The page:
The ACLU, which only started to get seriously involved in elections after Trump’s unexpected victory, does not support or oppose candidates. Instead, it made a scorecard in this contest explaining where each sheriff candidate stood on key issues like immigration, and advocated for its own stance against the 287 (g) program, using phone banks, canvasses, and radio and digital ads to get the word out.

As Democratic pollster Mark Mellman ‏noted, the Democratic-leaning voters in big cities increasingly want their local officials to stand up to Trump, even in the South.

And while criminal justice reform may have stalled in Washington, advocates are notching victories on the local level.

"These decision are made 100 times more frequently by a sheriff, or DA, or police chief than they are by an individual member of Congress," said the ACLU’s Newman. "On a pure impact-per-dollar perspective, it’s where you can have more impact."

Last year, Philadelphia elected reformist District Attorney Larry Krasner, while a liberal won a seat on the Wisconsin Supreme Court for the first time in years. Later this month, a candidate favored by reformers is favored to advance in the runoff for sheriff of Dallas County in Texas.

They also hope the outcome is a sign that immigration can be a political winner as Republicans play up fears of undocumented immigrant gangs like MS-13 in campaign ads this year.

McFadden, who once hosted a true-crime TV series based on his career and earned praise from Obama in the wake of the Black Lives Matter Movement, has big plans.

"What I’m going to do here is just going to be totally different," he said. "Now I have a sandbox big enough for all my toys."

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North Carolina teenager accepted into 113 colleges

North Carolina teen accepted to 113 colleges

Could you pull off this feat?

A North Carolina teenager recently announced she had been accepted into 113 colleges, WFMY reports.

"When I got the first couple in the mail, I was like, ‘Oh wow, this is really happening,’” Jasmine Harrison, 17, told the news station. “I didn’t really think I’d be able to do that by myself.”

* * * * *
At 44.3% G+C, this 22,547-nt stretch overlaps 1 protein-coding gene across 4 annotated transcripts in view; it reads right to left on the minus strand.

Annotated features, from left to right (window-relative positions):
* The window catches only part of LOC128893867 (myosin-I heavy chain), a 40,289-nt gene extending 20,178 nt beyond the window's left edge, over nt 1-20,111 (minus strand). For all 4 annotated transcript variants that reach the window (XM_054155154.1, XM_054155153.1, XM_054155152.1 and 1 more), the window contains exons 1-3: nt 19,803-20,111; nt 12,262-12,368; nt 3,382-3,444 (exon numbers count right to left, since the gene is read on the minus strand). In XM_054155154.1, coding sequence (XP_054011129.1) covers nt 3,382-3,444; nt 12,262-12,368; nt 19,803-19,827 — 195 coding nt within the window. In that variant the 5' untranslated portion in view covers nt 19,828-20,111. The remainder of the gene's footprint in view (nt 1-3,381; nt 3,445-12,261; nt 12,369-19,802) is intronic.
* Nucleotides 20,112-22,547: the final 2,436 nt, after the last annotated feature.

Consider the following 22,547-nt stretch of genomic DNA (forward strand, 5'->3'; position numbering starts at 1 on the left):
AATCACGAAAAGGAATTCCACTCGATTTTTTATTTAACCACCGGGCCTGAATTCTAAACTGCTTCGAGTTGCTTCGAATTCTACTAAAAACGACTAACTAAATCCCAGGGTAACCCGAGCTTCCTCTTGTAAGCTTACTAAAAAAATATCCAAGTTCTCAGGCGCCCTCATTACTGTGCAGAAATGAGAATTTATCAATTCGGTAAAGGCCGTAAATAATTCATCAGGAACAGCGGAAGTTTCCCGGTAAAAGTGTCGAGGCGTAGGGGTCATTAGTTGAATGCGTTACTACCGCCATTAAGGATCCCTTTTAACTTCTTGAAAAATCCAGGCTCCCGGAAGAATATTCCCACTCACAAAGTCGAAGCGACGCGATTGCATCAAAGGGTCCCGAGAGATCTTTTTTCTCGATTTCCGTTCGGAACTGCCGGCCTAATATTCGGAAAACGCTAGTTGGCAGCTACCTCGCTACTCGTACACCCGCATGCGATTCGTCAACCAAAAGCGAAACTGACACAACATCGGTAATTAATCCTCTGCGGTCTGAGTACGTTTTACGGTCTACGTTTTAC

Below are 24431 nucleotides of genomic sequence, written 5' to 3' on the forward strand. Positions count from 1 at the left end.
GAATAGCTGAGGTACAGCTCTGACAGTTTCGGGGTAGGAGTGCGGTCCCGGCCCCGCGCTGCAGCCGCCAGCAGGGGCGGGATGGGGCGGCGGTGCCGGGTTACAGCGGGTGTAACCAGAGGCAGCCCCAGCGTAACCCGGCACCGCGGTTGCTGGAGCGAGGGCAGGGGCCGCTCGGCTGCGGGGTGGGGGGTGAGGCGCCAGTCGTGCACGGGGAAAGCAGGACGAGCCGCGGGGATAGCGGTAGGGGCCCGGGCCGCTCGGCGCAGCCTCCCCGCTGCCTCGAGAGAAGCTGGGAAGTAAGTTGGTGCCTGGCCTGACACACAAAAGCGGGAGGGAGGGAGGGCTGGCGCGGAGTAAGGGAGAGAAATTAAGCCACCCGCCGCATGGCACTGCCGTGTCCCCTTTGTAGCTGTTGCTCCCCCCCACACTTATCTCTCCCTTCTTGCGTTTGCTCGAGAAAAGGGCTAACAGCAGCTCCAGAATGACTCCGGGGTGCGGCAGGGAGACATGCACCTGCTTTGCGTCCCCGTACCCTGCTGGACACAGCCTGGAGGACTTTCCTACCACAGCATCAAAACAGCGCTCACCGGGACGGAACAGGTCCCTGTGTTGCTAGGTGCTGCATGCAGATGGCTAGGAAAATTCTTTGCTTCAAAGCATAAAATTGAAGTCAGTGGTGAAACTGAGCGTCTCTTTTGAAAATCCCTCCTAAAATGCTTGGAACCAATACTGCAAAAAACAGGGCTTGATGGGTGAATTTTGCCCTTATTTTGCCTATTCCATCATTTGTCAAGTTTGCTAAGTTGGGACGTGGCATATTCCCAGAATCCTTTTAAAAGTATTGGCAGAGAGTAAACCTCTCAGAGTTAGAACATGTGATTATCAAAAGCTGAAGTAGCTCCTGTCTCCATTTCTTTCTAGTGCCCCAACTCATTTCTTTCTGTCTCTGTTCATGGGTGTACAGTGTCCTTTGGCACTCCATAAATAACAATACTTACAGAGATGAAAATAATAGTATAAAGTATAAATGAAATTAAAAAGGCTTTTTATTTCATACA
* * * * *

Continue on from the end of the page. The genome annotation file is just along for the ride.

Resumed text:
The teenager — a student with The Academy at Smith — was also “awarded more than $4.5 million in merit-based scholarships,” WFMY added.

The cost to apply to the dozens of schools reportedly totaled $135, thanks to assistance from the teen’s mom and school staff.

GEORGIA HIGH SCHOOL CHEERLEADING COACH, ENGLISH TEACHER BUSTED FOR HEROIN AT HIGH SCHOOL: POLICE

To avoid paying costly application fees, Harrison “took advantage of the College Foundation of North Carolina (CFNC) College Application Week, where she was apple to apply to a number of North Carolina schools for free," the station explained.

She also applied to more than 50 historically black colleges and universities via the Common Black College Application.

“On those late nights when I was filling out those applications with my mom and we just felt like we cannot do this, we just ended up singing gospel songs together to get through the night,” Harrison confided.

The school she picked: Bennet College in Greensboro. It’s one of three that reportedly offered a full ride.

Harrison didn’t get into every school she applied to, however.

The New York Times reports that the high school senior was rejected by Seton Hall University and the University of South Carolina.

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NBA Draft 2018: North Carolina star Luke Maye declares, does not hire agent

North Carolina junior forward Luke Maye has declared for the NBA Draft but has not hired an agent, the school announced on its Twitter account Monday.

Maye was a first-team All-ACC and third-team All-America selection in 2017-18 after averaging 16.9 points and 10.1 rebounds per game for the Tar Heels.

Maye has until May 30 (10 days after the end of the NBA combine) to withdraw his name from draft consideration and return to UNC.

"This is a great opportunity for Luke," North Carolina head coach Roy Williams said in a press release. "This is what the system is designed to do, which is provide players with an opportunity to work out with NBA teams and get feedback from those teams. Our staff will support Luke and will do whatever we can to help him throughout this process."

Maye was a role player for the Tar Heels as a sophomore in 2016-17 but had a breakout NCAA Tournament. He reached double-digits in three tournament games and was named the Most Outstanding Player in the South Regional. North Carolina went on to win the national title that season.

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MORE: Who is Luke Maye? How UNC’s Elite Eight hero became MOP of loaded South Region | March Madness 2018: Three reasons No. 7 Texas A&M blew out No. 2 UNC

Maye was the Tar Heels leading rebounder and second leading scorer this season. He also recorded 17 double-doubles — including a 13-point, 11-rebound performance in North Carolina’s second-round NCAA Tournament loss to Texas A&M — and shot 43.1 percent from 3-point range.

Maye does not appear in Sporting News’ latest 2018 NBA mock draft.